Nowadays, when even the local flophouse seems to have a website, Facebook page, Twitter feed, YouTube channel, Google Ad Words campaign, and Tumbler account, the great majority of those fine folks who wish to represent the citizens of greater Erie have virtually no Internet presence. All of these available electronic channels of communication are either cheap, or free, and their use demonstrates a prudent use of limited and finite resources—a  sensibility greatly desired of officeholders in our current socioeconomic situation—as well as their commitment to utilizing every tool in the shed to not only make themselves available to their potential constituents, but also in attracting sustainable businesses, and therefore jobs, to our region.

Of those 18 candidates here in Erie County, with just 20 days until the election (from this issue date), only five of them had websites. That’s right, five. We’ll let you go digging around and find out who’s in, and who’s not.

Sure, websites cost money. A decent one costs upwards of $7,000, but a bare-bones website can be acquired for as little as $500 (thanks to David Hunter from Epic WebStudios for the quotes). As David could also probably tell you, there are plenty of hungry web developers right here in Erie eager to help candidates spread their message, and a well-designed, well-promoted website can not only do that, but also help raise the funds necessary to buy, excuse me, win, an election. Not having one, I think, is unthinkable.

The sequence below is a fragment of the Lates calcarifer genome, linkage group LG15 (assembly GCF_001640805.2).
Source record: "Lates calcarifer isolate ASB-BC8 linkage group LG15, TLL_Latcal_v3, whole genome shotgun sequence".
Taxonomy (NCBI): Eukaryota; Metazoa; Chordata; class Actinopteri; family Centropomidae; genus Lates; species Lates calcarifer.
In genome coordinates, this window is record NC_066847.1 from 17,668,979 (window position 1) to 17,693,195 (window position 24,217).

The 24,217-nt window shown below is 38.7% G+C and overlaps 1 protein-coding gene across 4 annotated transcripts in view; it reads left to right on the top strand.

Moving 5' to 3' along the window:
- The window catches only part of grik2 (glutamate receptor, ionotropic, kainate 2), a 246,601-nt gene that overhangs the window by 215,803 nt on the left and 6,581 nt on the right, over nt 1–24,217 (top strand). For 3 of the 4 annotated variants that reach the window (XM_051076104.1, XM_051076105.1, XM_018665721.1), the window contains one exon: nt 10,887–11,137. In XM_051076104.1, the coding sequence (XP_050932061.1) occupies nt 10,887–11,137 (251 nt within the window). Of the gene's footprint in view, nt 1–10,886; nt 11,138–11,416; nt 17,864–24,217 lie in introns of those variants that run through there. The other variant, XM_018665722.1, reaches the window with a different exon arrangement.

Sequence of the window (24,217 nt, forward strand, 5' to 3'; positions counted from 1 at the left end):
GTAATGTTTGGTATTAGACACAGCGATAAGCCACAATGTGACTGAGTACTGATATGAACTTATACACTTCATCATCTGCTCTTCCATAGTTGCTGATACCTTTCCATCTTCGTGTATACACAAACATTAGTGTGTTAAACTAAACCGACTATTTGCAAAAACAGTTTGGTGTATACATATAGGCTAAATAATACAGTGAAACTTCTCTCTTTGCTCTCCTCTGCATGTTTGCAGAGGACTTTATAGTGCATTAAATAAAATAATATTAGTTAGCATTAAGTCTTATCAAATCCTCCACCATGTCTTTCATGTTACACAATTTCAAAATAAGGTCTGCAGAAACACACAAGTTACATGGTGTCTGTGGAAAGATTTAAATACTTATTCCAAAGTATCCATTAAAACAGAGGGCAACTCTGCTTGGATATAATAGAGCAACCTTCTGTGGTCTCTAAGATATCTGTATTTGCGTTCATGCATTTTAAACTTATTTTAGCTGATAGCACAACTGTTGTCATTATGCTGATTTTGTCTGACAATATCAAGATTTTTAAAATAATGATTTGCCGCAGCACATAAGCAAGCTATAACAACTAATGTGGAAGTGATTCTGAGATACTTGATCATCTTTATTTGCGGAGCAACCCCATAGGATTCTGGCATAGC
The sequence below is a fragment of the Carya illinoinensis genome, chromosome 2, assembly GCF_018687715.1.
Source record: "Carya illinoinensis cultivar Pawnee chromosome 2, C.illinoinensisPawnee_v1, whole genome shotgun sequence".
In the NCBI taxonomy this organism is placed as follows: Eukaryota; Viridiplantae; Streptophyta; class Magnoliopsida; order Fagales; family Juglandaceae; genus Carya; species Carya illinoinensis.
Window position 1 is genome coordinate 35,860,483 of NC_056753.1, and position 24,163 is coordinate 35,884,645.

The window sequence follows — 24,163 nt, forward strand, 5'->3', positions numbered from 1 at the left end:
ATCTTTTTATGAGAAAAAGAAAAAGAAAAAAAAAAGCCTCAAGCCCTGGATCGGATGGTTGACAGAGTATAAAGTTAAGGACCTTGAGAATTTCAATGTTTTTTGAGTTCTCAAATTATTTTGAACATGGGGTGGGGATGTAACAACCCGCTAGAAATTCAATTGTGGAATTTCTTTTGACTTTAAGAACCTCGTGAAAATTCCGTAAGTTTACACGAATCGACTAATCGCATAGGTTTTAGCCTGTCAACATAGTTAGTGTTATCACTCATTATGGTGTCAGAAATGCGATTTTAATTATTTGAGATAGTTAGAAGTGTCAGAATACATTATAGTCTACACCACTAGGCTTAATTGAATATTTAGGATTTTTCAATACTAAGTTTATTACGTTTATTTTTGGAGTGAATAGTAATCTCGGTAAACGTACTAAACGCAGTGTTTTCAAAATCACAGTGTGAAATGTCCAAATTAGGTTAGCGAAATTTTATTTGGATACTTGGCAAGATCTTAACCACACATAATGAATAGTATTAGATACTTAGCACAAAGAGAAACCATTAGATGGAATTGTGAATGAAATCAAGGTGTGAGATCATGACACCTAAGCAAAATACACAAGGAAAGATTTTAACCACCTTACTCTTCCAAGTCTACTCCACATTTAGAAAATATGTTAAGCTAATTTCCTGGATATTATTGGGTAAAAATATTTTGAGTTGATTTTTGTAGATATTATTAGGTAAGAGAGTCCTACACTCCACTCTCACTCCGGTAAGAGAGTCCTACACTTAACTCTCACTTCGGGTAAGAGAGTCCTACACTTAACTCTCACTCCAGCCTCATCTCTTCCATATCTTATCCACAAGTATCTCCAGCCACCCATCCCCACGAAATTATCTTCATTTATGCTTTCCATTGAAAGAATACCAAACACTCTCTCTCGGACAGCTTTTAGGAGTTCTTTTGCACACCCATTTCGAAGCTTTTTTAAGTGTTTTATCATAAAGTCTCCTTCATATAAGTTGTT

For the more fiscally conservative candidates (read: broke), there is always Facebook. This free service allows people to become fans of all kinds of things: sports teams, musicians, artists, political candidates, even bacon.

Sadly, the news on Erie candidates using a Facebook “fan page” isn’t much better. Just six candidates of our eighteen have availed themselves of this powerful free service. If bacon has its own page…well, that’s not a completely fair comparison, as bacon, last time I checked, was wildly popular. Elections, less so. Again, we’ll let you do the digging to find out who’s on and who’s not.

Voters in any democracy have the responsibility and the duty to cast an informed vote; most of the candidates we’ve been talking about aren’t making that easy for Erie County voters. Voters wishing to fulfill their obligations as self-governing Americans must apparently dig a bit deeper to educate themselves on the candidates.

For those of you keeping score at home, 10 of these candidates had no internet presence whatsoever, and five of those had no website, Facebook page, or phone number.

Just three candidates had a website, Facebook page, and phone number. And in the unlikely event that a voter actually decides to peel their face from one of the various glowing rectangles they spend every day glued to and actually try to reach out to contact one of their local candidates, just seven candidates had publicly available email addresses; however, two of those were the municipally-issued email addresses of incumbents, which shouldn’t be used for campaign purposes at all, only official business. And let’s not start talking about phone numbers – only six candidates had publicly-available digits, often redundantly posted on their websites.

What does this says about these candidates ability to represent Erie? Will voters cast their precious votes for those who have mastered the use of technology? Or will they vote for someone who thinks a computer is simply a fancy abacus?

We’ll be watching these candidates; you should, as well. If you can.